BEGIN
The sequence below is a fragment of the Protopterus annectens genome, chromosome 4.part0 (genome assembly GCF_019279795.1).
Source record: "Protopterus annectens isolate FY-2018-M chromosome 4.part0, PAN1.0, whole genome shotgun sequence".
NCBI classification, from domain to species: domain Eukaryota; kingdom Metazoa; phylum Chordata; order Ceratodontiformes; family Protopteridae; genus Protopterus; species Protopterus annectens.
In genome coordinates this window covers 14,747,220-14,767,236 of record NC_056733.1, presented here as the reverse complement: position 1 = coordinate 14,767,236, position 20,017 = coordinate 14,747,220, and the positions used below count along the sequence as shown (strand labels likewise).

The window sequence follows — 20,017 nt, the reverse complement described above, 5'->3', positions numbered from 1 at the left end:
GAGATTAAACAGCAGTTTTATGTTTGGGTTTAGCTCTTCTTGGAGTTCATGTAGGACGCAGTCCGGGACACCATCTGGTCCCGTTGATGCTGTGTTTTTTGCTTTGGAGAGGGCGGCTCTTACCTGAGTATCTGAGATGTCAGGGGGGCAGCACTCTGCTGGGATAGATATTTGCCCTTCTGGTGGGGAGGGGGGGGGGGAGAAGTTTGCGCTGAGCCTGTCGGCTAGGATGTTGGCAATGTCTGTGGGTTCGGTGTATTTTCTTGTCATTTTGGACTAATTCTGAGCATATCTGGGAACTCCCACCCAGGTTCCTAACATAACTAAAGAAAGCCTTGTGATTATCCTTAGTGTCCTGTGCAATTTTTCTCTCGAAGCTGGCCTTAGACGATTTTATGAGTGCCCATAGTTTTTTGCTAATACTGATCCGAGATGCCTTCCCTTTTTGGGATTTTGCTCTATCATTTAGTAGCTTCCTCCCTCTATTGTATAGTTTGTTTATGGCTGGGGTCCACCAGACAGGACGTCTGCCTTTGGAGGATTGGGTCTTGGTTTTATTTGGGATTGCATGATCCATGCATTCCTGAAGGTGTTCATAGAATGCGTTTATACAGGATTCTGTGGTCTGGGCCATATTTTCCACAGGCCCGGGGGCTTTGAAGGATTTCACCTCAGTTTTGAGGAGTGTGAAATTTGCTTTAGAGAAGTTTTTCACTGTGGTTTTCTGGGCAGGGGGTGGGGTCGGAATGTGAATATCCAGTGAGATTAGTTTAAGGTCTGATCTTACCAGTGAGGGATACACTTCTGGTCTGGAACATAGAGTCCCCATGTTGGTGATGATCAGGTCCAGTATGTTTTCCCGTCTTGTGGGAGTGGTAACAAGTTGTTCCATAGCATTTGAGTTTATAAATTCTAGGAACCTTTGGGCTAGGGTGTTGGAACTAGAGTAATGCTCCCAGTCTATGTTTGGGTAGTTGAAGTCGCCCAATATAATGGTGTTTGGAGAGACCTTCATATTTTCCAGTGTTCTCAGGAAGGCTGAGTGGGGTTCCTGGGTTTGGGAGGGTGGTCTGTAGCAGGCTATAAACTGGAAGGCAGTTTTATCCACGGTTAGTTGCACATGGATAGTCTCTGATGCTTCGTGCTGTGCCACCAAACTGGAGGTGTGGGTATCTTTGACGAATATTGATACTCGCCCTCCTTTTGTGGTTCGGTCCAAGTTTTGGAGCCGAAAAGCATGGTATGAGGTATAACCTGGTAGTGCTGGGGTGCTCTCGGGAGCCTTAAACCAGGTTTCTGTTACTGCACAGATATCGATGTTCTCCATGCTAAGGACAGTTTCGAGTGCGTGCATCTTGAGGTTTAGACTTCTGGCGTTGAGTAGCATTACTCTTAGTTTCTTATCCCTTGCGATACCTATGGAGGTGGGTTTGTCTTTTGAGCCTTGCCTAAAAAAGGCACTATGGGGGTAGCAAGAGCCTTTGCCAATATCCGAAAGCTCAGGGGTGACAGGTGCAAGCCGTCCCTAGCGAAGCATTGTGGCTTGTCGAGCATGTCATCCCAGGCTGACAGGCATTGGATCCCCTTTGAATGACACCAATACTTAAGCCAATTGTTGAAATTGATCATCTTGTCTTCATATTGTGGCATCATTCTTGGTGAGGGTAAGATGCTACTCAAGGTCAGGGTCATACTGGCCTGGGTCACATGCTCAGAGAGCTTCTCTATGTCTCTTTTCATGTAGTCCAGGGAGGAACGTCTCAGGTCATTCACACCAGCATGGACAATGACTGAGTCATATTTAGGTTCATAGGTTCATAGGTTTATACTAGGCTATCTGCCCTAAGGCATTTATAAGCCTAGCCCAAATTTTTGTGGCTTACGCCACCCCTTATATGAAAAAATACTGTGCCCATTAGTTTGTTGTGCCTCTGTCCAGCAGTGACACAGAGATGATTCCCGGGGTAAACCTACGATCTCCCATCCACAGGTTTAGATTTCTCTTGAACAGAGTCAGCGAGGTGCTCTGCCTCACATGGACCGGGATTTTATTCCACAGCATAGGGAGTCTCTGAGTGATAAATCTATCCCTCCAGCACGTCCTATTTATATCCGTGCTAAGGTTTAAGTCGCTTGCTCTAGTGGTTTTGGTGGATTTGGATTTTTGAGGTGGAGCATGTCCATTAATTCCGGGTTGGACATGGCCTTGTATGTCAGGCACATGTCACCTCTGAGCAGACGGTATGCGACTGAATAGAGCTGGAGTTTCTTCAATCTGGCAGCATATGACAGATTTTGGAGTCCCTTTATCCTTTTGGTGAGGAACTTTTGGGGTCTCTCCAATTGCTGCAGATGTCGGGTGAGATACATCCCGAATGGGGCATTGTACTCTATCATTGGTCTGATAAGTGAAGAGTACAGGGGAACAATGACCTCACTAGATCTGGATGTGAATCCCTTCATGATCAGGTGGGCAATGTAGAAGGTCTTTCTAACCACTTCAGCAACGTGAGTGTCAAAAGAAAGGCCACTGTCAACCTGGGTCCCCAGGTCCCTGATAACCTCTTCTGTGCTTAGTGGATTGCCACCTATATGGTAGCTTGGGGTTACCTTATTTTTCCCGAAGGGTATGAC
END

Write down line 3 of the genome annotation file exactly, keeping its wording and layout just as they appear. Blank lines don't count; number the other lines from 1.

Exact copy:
NCBI classification, from domain to species: domain Eukaryota; kingdom Metazoa; phylum Chordata; order Ceratodontiformes; family Protopteridae; genus Protopterus; species Protopterus annectens.